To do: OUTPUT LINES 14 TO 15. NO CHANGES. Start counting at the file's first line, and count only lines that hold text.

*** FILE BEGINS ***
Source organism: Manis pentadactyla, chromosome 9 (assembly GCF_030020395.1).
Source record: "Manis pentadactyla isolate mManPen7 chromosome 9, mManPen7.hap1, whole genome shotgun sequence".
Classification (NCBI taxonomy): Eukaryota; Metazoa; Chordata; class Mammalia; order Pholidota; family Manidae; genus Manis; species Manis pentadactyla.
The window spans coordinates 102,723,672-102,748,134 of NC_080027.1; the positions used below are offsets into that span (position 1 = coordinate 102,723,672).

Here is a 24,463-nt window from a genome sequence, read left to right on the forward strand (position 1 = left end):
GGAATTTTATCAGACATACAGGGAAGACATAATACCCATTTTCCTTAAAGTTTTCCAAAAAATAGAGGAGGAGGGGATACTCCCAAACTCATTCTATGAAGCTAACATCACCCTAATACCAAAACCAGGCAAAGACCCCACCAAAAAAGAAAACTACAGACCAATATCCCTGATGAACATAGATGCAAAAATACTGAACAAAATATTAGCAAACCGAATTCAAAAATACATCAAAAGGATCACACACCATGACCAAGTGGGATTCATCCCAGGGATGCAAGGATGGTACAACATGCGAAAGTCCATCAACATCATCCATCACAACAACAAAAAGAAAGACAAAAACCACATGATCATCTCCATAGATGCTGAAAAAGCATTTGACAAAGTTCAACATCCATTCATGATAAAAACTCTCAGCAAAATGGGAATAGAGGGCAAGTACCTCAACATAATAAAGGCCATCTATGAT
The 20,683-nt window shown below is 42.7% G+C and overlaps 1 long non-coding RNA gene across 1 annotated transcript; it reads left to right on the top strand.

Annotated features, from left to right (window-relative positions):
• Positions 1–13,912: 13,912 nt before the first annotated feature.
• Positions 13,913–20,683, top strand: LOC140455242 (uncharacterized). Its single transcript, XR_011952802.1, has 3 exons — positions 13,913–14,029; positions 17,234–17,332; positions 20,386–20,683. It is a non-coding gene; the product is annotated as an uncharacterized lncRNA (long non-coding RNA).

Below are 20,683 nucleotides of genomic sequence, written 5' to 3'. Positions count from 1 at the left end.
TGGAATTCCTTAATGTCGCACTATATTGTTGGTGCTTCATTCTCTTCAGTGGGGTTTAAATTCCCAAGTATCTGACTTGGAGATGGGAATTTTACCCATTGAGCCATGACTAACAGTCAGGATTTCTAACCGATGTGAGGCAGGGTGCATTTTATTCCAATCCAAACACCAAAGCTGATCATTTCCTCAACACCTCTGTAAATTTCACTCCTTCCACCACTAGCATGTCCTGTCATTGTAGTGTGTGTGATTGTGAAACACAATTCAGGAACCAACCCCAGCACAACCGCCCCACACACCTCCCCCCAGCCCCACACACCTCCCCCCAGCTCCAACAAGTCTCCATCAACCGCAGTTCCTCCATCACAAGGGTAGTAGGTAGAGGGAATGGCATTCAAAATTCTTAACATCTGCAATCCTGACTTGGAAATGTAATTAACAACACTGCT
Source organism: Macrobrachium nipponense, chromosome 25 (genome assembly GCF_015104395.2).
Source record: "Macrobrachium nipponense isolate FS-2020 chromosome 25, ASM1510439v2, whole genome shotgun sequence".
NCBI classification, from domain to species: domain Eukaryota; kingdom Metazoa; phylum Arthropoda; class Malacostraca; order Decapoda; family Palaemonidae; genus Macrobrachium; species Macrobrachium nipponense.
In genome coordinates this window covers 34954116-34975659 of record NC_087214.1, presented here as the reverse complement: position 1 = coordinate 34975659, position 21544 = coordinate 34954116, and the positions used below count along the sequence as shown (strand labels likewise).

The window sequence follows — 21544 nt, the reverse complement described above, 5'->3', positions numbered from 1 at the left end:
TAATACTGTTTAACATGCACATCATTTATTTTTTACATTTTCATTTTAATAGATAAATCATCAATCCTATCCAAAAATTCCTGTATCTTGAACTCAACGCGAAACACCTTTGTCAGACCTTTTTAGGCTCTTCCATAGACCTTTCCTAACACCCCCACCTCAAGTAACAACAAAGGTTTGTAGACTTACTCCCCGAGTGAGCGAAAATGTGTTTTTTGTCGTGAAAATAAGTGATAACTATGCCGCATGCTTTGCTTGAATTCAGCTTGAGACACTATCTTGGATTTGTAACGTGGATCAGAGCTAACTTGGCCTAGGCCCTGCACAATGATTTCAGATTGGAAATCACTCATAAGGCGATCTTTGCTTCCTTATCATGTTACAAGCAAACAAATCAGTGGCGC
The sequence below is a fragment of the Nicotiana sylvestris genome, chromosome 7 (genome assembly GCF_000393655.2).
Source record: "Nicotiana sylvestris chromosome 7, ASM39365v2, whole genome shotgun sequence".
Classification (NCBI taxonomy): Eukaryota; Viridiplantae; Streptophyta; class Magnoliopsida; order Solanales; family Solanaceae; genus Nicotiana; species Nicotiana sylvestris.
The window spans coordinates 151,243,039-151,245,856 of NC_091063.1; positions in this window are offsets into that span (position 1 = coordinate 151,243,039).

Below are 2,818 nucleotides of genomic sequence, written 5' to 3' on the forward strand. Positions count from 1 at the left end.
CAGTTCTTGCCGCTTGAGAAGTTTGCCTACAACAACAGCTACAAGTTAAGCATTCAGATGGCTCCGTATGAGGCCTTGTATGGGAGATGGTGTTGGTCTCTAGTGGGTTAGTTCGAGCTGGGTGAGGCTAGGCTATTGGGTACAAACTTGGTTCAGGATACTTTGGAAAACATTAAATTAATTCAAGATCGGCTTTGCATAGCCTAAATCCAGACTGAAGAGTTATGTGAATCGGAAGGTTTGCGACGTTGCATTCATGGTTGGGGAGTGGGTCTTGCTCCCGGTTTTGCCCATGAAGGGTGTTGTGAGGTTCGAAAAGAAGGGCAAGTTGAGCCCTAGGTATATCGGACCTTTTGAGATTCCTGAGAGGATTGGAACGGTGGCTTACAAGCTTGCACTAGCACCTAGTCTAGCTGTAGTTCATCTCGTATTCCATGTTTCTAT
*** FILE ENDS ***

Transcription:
Source record: "Macrobrachium nipponense isolate FS-2020 chromosome 25, ASM1510439v2, whole genome shotgun sequence".
NCBI classification, from domain to species: domain Eukaryota; kingdom Metazoa; phylum Arthropoda; class Malacostraca; order Decapoda; family Palaemonidae; genus Macrobrachium; species Macrobrachium nipponense.